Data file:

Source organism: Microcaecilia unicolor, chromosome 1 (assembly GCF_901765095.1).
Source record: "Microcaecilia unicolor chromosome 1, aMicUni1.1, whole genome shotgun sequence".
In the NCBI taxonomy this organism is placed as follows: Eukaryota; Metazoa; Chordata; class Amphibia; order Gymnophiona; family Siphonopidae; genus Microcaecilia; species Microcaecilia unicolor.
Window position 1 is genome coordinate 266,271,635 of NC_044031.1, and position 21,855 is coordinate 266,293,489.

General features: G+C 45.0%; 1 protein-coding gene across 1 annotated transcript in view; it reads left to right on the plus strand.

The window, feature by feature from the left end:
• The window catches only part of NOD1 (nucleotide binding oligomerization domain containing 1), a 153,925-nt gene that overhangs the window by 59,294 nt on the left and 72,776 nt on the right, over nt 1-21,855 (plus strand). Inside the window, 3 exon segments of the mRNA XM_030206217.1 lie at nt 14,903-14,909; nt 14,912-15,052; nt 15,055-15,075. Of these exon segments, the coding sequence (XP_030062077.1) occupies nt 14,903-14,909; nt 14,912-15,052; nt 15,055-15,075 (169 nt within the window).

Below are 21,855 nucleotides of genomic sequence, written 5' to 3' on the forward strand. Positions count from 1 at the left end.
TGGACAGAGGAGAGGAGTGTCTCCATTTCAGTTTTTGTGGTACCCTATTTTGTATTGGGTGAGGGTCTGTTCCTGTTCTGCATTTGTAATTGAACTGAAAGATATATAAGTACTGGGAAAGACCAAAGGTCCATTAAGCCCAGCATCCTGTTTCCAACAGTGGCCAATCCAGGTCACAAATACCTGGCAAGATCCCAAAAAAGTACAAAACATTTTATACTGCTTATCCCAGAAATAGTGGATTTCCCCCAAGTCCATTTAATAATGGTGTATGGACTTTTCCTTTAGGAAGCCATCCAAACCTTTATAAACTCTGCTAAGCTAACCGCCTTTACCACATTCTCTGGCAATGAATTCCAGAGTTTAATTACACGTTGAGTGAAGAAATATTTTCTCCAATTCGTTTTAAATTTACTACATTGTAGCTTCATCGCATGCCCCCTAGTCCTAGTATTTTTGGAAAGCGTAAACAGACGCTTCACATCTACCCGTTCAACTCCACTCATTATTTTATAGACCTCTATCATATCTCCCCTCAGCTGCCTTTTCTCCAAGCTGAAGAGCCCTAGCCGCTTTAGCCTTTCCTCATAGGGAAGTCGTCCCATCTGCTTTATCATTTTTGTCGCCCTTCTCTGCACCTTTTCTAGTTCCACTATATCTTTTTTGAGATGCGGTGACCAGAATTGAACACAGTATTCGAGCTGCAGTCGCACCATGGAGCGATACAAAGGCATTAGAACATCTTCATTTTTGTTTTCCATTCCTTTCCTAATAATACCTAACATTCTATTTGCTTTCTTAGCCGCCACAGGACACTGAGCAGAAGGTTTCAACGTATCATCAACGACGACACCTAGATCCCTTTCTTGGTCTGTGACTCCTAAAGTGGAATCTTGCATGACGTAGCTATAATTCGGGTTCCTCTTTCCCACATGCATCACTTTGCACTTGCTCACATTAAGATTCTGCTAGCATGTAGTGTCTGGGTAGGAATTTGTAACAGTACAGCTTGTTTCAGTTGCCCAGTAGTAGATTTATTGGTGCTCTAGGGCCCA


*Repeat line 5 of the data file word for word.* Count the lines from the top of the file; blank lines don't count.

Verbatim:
General features: G+C 45.0%; 1 protein-coding gene across 1 annotated transcript in view; it reads left to right on the plus strand.